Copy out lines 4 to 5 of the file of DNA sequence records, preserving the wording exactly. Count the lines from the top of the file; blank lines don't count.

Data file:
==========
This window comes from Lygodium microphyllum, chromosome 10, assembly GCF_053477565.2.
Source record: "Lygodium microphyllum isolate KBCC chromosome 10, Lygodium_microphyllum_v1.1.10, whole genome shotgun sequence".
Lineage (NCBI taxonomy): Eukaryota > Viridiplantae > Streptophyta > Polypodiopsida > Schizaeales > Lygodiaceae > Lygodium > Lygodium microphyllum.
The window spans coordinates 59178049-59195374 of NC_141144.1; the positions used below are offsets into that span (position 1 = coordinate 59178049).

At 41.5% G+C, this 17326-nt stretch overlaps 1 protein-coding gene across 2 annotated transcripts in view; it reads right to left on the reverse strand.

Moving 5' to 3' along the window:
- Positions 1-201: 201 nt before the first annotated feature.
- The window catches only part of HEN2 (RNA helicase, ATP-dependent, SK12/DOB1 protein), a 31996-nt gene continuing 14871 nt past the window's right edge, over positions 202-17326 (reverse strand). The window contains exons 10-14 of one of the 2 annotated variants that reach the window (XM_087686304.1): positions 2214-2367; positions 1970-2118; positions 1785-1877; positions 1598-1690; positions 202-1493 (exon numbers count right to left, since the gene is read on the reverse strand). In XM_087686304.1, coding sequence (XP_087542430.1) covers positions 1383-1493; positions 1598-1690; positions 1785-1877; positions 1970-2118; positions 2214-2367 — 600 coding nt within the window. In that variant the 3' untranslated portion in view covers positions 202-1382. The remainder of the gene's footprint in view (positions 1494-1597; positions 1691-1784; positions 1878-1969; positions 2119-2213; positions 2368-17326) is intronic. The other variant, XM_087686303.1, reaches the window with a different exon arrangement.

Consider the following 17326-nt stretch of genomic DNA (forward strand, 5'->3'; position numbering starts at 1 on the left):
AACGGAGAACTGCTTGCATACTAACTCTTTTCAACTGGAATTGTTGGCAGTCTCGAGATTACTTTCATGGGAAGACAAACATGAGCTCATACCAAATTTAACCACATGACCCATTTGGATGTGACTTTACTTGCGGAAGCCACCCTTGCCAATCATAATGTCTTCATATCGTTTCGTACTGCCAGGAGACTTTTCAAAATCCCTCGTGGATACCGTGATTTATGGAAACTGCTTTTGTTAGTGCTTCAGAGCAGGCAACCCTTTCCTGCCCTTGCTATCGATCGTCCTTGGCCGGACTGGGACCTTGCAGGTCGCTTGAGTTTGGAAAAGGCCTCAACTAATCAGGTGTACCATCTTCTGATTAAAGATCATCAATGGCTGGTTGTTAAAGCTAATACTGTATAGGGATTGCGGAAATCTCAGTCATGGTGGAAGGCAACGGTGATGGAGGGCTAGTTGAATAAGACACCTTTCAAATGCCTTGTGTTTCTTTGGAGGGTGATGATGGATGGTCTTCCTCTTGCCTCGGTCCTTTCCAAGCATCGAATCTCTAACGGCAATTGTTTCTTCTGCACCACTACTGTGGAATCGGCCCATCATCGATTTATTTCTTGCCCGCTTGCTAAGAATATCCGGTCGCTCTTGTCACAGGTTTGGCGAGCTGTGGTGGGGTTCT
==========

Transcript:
The window spans coordinates 59178049-59195374 of NC_141144.1; the positions used below are offsets into that span (position 1 = coordinate 59178049).

At 41.5% G+C, this 17326-nt stretch overlaps 1 protein-coding gene across 2 annotated transcripts in view; it reads right to left on the reverse strand.